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I have a .c file that basically manages its own little database of people. There are add, remove, edit and search functions among some others. It has a static array which it uses to store the data.

What is a good way to go about unit testing a file like this? Because the array is static I can't put in my own data.

Should I employ some trickery and make a function that passes out a pointer to the array that gets compiled out in the production version? Should I just test the functions as is and make the data they way I want it via a series of adds and removes? What is the best way to test a file like this?

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4 Answers

up vote 3 down vote accepted

The best thing you can do is to refactor the code to make it more testable. Not only does this yield immediate benefits in testablity, it has long-term benefits like improved code readability.

If for some reason you can't refactor this code, you add some test-specific code that improves testablity. Namely, something that lets you set the content of the array. You can use #define in C to filter this code out of non-test mode execution.

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How would you suggest going about this? One could rewrite the functions to take a pointer to an array along with the original arguments, but then then the array needs to be exposed to outside functions to pass in. Or the array could simply be exposed. Or there could be some variety of init function that took as input the array to be used for the data, so that it would be possible to pass it arrays in various states... None of the seems to, at first glance have benefits beyond increasing the test-ability. Are they helping in ways I don't see or is there another option I am not thinking of? –  Justin May 15 '12 at 4:09
    
@Justin It really depends on your specific code base. If you have a function that lets you specify the content of the array, you can code in expected values in the array and use your add, remove, edit methods to modify the original values. Then you need a way to examining the array contents. You need to be careful to only allow these functions in testing, to maintain your code encapsulation. –  Oleksi May 15 '12 at 4:16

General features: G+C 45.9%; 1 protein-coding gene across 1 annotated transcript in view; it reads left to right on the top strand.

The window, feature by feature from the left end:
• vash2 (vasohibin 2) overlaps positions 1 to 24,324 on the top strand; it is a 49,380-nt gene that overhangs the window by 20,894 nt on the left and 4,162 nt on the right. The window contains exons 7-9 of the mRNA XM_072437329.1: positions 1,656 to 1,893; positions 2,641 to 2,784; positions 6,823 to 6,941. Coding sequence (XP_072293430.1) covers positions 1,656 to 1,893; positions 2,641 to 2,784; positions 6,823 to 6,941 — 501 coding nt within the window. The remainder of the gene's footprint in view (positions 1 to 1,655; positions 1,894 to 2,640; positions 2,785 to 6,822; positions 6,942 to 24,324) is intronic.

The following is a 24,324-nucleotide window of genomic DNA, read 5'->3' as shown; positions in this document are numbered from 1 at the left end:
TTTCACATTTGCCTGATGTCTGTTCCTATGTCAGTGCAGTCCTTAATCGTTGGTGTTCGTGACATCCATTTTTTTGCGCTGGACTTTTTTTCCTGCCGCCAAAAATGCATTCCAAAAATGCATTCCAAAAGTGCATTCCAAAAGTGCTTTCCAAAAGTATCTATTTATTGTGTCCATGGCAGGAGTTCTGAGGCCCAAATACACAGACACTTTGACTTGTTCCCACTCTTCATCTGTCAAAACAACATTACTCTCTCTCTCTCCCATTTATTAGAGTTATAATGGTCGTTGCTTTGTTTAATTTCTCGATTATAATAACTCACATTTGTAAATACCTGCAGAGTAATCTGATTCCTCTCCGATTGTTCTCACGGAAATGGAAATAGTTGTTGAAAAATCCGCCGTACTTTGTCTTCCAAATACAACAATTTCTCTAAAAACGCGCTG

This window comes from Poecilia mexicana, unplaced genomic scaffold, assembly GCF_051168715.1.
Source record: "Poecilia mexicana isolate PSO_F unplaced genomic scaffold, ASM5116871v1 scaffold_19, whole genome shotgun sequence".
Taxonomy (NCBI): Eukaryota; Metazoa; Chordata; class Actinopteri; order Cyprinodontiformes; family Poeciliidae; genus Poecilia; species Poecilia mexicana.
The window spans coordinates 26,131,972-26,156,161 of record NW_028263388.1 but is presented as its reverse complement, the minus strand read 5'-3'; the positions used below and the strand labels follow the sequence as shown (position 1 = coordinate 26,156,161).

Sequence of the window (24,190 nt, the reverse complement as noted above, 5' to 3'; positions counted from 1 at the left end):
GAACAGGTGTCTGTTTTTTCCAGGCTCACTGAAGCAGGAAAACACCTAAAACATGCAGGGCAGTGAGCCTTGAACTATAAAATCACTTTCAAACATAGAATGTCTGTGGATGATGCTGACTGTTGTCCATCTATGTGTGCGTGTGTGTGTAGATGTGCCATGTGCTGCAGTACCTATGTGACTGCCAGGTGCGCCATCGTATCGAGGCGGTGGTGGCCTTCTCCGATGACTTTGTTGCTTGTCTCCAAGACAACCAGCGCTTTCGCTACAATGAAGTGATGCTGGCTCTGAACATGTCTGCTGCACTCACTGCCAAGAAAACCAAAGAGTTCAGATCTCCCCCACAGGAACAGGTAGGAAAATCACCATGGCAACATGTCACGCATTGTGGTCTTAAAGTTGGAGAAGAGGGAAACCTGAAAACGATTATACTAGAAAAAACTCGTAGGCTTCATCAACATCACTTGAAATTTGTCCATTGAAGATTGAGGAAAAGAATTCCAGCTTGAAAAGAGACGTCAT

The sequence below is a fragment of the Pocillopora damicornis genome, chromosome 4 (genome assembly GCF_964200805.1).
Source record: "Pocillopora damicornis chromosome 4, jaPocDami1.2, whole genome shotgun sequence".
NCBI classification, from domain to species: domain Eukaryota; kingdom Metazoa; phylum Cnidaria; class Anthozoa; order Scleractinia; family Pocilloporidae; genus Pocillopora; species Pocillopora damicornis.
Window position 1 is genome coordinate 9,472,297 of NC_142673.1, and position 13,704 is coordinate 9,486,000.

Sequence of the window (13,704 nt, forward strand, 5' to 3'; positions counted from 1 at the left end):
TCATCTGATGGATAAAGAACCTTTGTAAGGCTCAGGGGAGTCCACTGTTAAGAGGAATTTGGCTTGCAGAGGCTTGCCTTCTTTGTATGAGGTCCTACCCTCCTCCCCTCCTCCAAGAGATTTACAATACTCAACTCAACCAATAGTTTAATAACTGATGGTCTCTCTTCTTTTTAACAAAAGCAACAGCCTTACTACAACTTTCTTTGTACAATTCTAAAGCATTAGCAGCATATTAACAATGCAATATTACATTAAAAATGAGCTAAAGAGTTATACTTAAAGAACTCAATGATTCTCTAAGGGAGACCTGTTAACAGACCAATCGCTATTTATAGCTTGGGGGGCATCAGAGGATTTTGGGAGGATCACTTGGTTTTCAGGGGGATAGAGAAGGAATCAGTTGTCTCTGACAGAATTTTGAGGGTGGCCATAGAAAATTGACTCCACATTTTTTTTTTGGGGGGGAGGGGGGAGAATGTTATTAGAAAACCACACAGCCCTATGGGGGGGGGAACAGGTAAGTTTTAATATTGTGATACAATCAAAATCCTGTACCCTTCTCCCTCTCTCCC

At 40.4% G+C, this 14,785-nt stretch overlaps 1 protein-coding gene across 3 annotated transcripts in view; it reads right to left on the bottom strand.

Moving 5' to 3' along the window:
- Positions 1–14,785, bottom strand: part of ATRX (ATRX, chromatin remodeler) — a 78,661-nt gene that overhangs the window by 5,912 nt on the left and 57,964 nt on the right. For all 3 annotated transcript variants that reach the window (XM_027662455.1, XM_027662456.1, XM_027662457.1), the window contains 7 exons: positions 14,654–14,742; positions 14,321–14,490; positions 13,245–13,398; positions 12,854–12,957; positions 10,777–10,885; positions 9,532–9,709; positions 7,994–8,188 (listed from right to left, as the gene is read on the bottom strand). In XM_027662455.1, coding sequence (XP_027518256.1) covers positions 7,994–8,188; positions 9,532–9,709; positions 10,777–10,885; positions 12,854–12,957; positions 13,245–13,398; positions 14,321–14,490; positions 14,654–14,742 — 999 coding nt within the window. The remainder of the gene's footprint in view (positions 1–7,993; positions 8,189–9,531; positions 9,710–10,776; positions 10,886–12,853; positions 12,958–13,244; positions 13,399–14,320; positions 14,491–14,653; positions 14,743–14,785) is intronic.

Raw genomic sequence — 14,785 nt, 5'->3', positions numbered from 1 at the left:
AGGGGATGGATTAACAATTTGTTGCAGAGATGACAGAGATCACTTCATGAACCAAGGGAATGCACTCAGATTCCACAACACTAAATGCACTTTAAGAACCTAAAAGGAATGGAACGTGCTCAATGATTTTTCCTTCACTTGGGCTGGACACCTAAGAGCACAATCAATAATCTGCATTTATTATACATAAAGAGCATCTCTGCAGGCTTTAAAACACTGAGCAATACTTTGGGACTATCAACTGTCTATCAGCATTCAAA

3  
If you can add, remove, edit and search - how is this not already testable? Test away. –  Cwan May 15 '12 at 10:40
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If you have a public interface for manipulating and querying the data, use it to verify that the behavior is as expected. It's only better not to access the static array directly; the static array is an implementation detail and manipulating it directly will only make it harder to refactor the module in the future.

What might be a problem is if the module internally interacts with the filesystem for e.g. loading and storing data without being explicitly told so; i.e. there is no public load/save API. That's hopefully out of scope for you, because that requires some more work to get testable.

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you can refactor you code like this

old code

   static MyType[] myArray = ...
   void oldFuncThatUsesStaticArray(Type param1, Type param2, Type param3, ...)
   {
      // ... do the processing by accessing global static myArray  
   }

new code

   static MyType[] myArray = ...
   void oldFuncThatUsesStaticArray(Type param1, Type param2, Type param3, ...)
   {
      newFuncWithArrayParameter(param1, param2, param3, ..., myArray);
   }

   void newFuncWithArrayParameter(Type param1, Type param2, ..., MyType[] myArray)
   {
      // ... do the processing by accessing the parameter myArray
      // ... that hides global static myStaticArray  
   }

for the testing you call newFuncWithArrayParameter() while your app is still using oldFuncThatUsesStaticArray()

Note this is pseudo-syntax as i am not a c-developper

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As Joel said in Things You Should Never Do, you should never rewrite the code. You can write your test codes to call the add, remove, edit and search functions in this file which verify the correctness of the functions and the static array. If the test codes can judge the testing result automatically, you have the base to refactor the code. Every programmer wants to change the original codes to their own, but the key element lies in whether the original codes are stable or not. Otherwise you will just do the useless work.

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Never is a big word. It does of course depend on how big the code is, and how much you would need to rewrite. If the code is small & bad, then by all means rewrite it from scratch. For larger, complex programs I agree that rewriting is a bad idea. –  user29079 May 16 '12 at 20:44
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